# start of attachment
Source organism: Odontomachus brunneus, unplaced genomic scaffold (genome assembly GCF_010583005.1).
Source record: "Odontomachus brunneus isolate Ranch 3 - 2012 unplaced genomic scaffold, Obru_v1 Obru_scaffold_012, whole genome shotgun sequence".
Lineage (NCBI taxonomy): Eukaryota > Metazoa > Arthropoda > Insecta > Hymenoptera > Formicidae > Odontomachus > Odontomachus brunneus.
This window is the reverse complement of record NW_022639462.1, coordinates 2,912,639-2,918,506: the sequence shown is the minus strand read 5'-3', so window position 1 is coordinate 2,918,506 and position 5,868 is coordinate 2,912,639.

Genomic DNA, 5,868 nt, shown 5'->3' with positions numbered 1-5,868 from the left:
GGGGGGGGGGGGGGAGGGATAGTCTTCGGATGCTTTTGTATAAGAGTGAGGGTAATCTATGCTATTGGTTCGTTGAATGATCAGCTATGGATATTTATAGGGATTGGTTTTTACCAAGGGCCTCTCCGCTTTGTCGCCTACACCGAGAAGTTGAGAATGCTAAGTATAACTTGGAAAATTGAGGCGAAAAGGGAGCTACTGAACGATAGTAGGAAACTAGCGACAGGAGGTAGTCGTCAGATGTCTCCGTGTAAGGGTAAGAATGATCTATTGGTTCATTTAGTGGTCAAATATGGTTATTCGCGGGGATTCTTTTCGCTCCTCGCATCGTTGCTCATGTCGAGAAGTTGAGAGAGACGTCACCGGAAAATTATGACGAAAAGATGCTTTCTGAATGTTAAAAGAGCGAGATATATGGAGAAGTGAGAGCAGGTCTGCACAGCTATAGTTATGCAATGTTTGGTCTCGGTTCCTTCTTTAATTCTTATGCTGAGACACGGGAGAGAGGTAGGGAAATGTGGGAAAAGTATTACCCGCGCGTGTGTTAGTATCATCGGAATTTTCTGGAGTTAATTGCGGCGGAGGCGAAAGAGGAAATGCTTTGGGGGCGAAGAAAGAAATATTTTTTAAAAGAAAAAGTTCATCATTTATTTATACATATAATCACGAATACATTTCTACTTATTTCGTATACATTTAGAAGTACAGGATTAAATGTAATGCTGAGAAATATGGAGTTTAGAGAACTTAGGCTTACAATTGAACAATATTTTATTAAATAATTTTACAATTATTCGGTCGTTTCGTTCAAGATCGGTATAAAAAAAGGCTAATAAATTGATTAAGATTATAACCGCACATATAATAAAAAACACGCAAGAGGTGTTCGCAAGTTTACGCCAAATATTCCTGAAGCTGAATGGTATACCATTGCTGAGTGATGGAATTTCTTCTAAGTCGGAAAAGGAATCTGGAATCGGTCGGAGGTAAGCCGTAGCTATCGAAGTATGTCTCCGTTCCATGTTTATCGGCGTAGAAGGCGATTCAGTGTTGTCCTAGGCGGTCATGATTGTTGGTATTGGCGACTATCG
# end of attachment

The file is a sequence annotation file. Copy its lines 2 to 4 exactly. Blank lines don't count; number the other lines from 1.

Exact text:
Source record: "Odontomachus brunneus isolate Ranch 3 - 2012 unplaced genomic scaffold, Obru_v1 Obru_scaffold_012, whole genome shotgun sequence".
Lineage (NCBI taxonomy): Eukaryota > Metazoa > Arthropoda > Insecta > Hymenoptera > Formicidae > Odontomachus > Odontomachus brunneus.
This window is the reverse complement of record NW_022639462.1, coordinates 2,912,639-2,918,506: the sequence shown is the minus strand read 5'-3', so window position 1 is coordinate 2,918,506 and position 5,868 is coordinate 2,912,639.